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OPINION: Government’s offer to principals is nothing but an insult

The offer received this month is the biggest Claytons Offer I have ever seen: a non-offer, an insult. It treats principals with derision and contempt.

No mention of the massive workload issues in our claim…

A miserable pittance of 2-3 k a year over 3 years.

It shows little understanding of the pressures of our job; in fact, it shows we are not valued in the slightest.

It is an insult to all of us for the hard work we have had to put into providing an education for our children with a total lack of any resourcing.

It is an insult to all of us as it expects us to carry on doing this on an offer that, at best, can be called pitiful.

It is an insult because it certainly doesn’t not address the fact that principals are leaving the job in droves and there are not huge lines waiting to step up.

It is an insult because the Minister and this government have been running Educational Summits filled with hope and parroting how they intend to change the educational landscape for kids. Great, but on whose shoulders will they expect this work to fall? On our shoulders, and they expect [us] to do this on a pittance.

I’m told reliably that the starting wage in the IT industry in Auckland is not far off $150k a year… This government, through its appalling offer, is telling NZ that my job – with 50+ staff, 400+ children, parents, behavioural and social problems to deal as well as having to put up with the incompetence of governments, Ministry and ERO – is nowhere as important as tinkering with a computer?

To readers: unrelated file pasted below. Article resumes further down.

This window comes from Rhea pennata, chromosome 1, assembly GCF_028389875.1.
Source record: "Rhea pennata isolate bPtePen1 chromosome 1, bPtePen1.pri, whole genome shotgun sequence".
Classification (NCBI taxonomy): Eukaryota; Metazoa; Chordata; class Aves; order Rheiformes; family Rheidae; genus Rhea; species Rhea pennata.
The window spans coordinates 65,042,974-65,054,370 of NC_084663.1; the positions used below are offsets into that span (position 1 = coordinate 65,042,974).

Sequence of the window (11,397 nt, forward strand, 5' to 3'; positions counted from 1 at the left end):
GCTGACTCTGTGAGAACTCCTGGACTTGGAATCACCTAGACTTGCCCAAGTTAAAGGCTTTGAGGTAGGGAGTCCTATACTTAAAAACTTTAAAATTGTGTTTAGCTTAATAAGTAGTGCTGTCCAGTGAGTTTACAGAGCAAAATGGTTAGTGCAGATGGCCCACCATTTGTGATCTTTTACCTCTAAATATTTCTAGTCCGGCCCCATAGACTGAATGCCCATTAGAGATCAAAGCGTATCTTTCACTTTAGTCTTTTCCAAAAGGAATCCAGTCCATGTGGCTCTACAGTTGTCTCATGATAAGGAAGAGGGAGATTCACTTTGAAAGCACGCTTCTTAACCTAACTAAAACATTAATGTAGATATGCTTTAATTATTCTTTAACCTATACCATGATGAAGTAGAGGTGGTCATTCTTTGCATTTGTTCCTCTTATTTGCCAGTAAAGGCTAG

As a profession, we have always put our children first. This has always been used against us getting a fair and equitable return so that we have the current situation: a rundown profession, paid poorly with no one lining up for the role. Is that the best way to help our kids or is enough enough?

Pat Newman

Pat Newman is the Principal at Hora Hora School and the President at Te Tai Tokerau Principals Association.

One Comment

  1. I thoroughly agree with Pat. This drip-feeding of a pittance barely keeps pace with cost of living increases let alone actually fairly remunerate principals for what is the most unique role in education (and possibly outside as well in terms of being a CEO).
    I’m due to retire in 3 years, when I recently asked my very competent senior managers was the next future principal of Carlton sitting right here, they very forcefully indicated no. They have seen first-hand the pressures and demands of principalship and there’s no way they want a bar of it. These are highly intelligent, visionary leaders. I fear for the future of our profession.

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